• Jackson RR. and Nelson XJ. (2011) Reliance on trial and error signal derivation by Portia africana, an araneophagic jumping spider from East Africa. Journal of Ethology 29(2): 301-307. http://dx.doi.org/10.1007/s10164-010-0258-5.
  • Nelson XJ. and Jackson RR. (2011) Evidence that olfaction-based affinity for particular plant species is a special characteristic of Evarcha culicivora, a mosquito-specialist jumping spider. Journal of Arachnology 39(3): 378-383. http://dx.doi.org/10.1636/Hi11-35.1.
  • Jackson RR., Salm K. and Nelson XJ. (2010) Specialized prey selection behavior of two east african assassin bugs, Scipinnia repax and Nagusta sp. that prey on social jumping spiders. Journal of Insect Science 10 82 http://dx.doi.org/10.1673/031.010.8201.
  • Nelson XJ. (2010) Visual cues used by ant-like jumping spiders to distinguish conspecifics from their models. Journal of Arachnology 38(1): 27-34. http://dx.doi.org/10.1636/Hi09-35.1.
  • Zurek DB., Taylor AJ., Evans CS. and Nelson XJ. (2010) The role of the anterior lateral eyes in the vision-based behaviour of jumping spiders. Journal of Experimental Biology 213: 2372-2378. http://dx.doi.org/10.1242/jeb.042382.
  • Nelson XJ. and Jackson RR. (2009) The influence of ants on the mating strategy of a myrmecophilic jumping spider (Araneae, Salticidae). Journal of Natural History 43(11-12): 713-735. http://dx.doi.org/10.1080/00222930802610469.
  • Jackson RR., Nelson XJ. and Salm K. (2008) The natural history of Myrmarachne melanotarsa, a social ant-mimicking jumping spider. New Zealand Journal of Zoology 35(3): 225-235. http://dx.doi.org/10.1080/03014220809510118.
  • Wilson DR., Bayly K., Nelson XJ., Gillings M. and Evans CS. (2008) Alarm calling best predicts mating and reproductive success in ornamented male fowl, Gallus gallus. Animal Behaviour 76: 543-554. http://dx.doi.org/10.1016/j.anbehav.2008.03.026.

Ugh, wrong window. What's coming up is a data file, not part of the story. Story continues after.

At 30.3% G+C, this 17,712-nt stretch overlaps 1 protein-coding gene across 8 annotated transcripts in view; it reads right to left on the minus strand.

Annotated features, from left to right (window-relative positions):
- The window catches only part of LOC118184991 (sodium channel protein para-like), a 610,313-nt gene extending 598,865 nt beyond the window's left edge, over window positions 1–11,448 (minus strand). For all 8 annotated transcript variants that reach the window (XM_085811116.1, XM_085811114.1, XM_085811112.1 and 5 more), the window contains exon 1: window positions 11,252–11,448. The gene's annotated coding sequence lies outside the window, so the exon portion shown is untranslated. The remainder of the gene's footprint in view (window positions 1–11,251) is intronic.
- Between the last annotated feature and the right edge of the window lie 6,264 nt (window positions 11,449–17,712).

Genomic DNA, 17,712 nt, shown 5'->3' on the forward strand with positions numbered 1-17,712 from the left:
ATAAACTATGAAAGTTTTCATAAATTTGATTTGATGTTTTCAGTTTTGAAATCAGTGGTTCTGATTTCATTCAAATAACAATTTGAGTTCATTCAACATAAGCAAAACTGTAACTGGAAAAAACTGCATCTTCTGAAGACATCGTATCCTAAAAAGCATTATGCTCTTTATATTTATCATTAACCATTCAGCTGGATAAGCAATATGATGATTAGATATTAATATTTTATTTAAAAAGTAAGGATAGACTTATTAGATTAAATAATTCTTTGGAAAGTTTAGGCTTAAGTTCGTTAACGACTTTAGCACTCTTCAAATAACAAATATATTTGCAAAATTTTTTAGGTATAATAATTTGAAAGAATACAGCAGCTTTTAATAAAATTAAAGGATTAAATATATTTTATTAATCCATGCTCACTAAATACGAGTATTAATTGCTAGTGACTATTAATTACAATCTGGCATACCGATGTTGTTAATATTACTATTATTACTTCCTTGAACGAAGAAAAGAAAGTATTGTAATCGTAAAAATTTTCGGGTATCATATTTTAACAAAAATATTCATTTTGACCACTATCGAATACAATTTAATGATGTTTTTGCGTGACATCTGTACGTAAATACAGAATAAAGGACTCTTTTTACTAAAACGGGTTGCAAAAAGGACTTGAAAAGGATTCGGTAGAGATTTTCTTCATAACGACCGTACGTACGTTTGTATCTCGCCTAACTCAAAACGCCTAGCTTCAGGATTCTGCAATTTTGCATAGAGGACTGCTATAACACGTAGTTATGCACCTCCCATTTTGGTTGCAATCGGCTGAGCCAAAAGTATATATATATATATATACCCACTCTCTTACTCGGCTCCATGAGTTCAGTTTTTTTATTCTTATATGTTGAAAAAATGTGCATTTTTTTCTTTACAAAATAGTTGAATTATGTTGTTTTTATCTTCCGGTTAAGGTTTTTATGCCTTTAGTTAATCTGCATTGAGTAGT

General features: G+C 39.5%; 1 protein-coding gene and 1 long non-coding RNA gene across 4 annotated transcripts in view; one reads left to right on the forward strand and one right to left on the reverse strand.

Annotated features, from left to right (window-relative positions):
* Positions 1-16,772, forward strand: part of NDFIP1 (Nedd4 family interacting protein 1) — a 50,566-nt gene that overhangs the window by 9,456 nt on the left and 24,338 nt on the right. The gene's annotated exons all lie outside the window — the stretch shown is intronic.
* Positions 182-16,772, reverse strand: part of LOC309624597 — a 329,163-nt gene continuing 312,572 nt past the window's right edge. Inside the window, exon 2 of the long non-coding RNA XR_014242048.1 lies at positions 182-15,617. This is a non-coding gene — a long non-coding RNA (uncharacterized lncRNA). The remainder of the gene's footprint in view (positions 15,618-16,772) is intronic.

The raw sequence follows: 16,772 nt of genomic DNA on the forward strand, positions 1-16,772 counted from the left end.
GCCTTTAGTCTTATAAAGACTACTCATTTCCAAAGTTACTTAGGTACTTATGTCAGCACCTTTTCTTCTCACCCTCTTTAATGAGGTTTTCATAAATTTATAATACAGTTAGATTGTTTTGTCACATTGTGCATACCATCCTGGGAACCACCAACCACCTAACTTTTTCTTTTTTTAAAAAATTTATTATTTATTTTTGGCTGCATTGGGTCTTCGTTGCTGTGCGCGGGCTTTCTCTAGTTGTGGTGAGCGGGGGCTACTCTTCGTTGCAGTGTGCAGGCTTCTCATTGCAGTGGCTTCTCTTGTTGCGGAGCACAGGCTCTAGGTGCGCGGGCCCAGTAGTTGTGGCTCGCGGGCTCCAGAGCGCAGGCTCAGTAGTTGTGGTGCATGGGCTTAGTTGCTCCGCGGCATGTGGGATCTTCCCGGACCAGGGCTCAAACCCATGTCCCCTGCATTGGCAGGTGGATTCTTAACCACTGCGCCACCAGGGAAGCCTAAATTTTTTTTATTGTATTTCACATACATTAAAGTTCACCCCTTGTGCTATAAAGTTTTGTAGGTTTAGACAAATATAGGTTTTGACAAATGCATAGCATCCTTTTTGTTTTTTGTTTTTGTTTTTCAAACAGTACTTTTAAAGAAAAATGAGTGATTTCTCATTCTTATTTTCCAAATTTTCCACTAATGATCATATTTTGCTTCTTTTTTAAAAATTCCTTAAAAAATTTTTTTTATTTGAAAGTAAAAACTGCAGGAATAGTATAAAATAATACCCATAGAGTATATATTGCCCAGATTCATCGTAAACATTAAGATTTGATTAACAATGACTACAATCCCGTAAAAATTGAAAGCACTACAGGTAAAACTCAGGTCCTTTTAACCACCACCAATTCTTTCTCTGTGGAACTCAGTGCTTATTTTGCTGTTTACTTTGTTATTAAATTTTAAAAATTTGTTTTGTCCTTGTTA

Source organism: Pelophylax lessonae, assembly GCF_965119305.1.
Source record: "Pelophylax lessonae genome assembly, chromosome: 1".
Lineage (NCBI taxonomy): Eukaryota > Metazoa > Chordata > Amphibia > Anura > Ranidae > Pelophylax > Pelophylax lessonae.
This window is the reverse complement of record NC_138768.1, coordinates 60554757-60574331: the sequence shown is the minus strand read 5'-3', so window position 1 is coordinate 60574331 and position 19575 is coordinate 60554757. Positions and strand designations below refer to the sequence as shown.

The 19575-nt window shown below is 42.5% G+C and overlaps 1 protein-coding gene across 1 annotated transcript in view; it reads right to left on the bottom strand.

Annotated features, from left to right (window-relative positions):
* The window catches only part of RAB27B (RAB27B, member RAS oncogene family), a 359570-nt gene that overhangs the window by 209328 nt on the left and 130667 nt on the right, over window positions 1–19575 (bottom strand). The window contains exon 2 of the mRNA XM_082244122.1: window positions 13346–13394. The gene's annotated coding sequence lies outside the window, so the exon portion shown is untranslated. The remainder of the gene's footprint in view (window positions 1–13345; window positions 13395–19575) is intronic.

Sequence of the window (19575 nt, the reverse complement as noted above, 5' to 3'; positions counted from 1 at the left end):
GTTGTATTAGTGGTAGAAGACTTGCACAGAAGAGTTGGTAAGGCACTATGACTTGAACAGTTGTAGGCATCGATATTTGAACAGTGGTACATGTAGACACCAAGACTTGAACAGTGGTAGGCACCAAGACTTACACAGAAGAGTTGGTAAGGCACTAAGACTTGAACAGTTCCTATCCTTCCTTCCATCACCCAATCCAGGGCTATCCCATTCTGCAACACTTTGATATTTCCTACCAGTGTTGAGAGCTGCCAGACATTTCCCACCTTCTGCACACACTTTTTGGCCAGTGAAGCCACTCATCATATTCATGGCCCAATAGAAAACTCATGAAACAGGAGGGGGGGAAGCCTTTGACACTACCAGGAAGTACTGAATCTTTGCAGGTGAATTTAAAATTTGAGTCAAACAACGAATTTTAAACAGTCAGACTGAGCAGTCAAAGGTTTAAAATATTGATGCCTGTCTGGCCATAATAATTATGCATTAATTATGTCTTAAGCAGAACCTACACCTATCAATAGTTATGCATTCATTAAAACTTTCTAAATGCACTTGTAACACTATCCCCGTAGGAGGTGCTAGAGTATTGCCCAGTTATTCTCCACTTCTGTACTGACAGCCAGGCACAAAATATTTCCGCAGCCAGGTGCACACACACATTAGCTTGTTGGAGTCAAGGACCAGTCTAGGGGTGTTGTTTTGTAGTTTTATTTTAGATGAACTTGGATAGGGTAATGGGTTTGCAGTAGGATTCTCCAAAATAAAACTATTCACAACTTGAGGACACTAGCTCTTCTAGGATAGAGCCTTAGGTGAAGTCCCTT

• Nelson XJ. and Jackson RR. (2007) Complex display behaviour during the intraspecific interactions of myrmecomorphic jumping spiders (Araneae, Salticidae). Journal of Natural History 41(25-28): 1659-1678. http://dx.doi.org/10.1080/00222930701450504.
  • Nelson XJ. and Jackson RR. (2007) Vision-based ability of an ant-mimicking jumping spider to discriminate between models, conspecific individuals and prey. Insectes Sociaux 54(1): 1-4. http://dx.doi.org/10.1007/s00040-006-0901-x.
  • Nelson XJ. and Jackson RR. (2006) Compound mimicry and trading predators by the males of sexually dimorphic Batesian mimics. Proceedings of the Royal Society B: Biological Sciences 273(1584): 367-372. http://dx.doi.org/10.1098/rspb.2005.3340.
  • Nelson XJ., Jackson RR., Li D., Barrion AT. and Edwards GB. (2006) Innate aversion to ants (Hymenoptera: Formicidae) and ant mimics: experimental findings from mantises (Mantodea). Biological Journal of the Linnean Society 88(1): 23-32. http://dx.doi.org/10.1111/j.1095-8312.2006.00598.x.
  • Jackson RR., Nelson XJ. and Sune GO. (2005) A spider that feeds indirectly on vertebrate blood by choosing female mosquitoes as prey. Proceedings of the National Academy of Science (USA) 102: 15155-15160.
  • Nelson XJ. and Jackson RR. (2005) Living with the enemy, jumping spiders that mimic weaver ants. Journal of Arachnology 33: 813-819.
  • Nelson XJ., Jackson RR. and Sune GO. (2005) Use of Anopheles-specific prey-capture behaviour by the small juveniles of Evarcha culicivora, a mosquito-eating jumping spider. Journal of Arachnology 33: 541-548.
  • Nelson XJ., Jackson RR., Edwards GB. and Barrion AT. (2004) Predation by ants on jumping spiders (Araneae: Salticidae) in the Philippines. New Zealand Journal of Zoology 31: 45-56.
  • Jackson RR., Nelson X., Pollard SD., Edwards GB. and Barrion AT. (2001) Jumping spiders (Araneae: Salticidae) that feed on nectar. Journal of Zoology, London 255: 25-29.
Additional Publications
  • Nelson XJ. and Jackson RR. (2011) Flexibility in the foraging strategies of spiders. In Herberstein ME (Ed.), Spider Behaviour: flexibility and versatility: 31-56. Cambridge: Cambridge University Press.
  • Nelson XJ. and Jackson RR. (2011) Flexible use of anti-predator defences. In Herberstein ME (Ed.), Spider Behaviour: Flexibility and Versatility: 99-126. Cambridge: Cambridge University Press.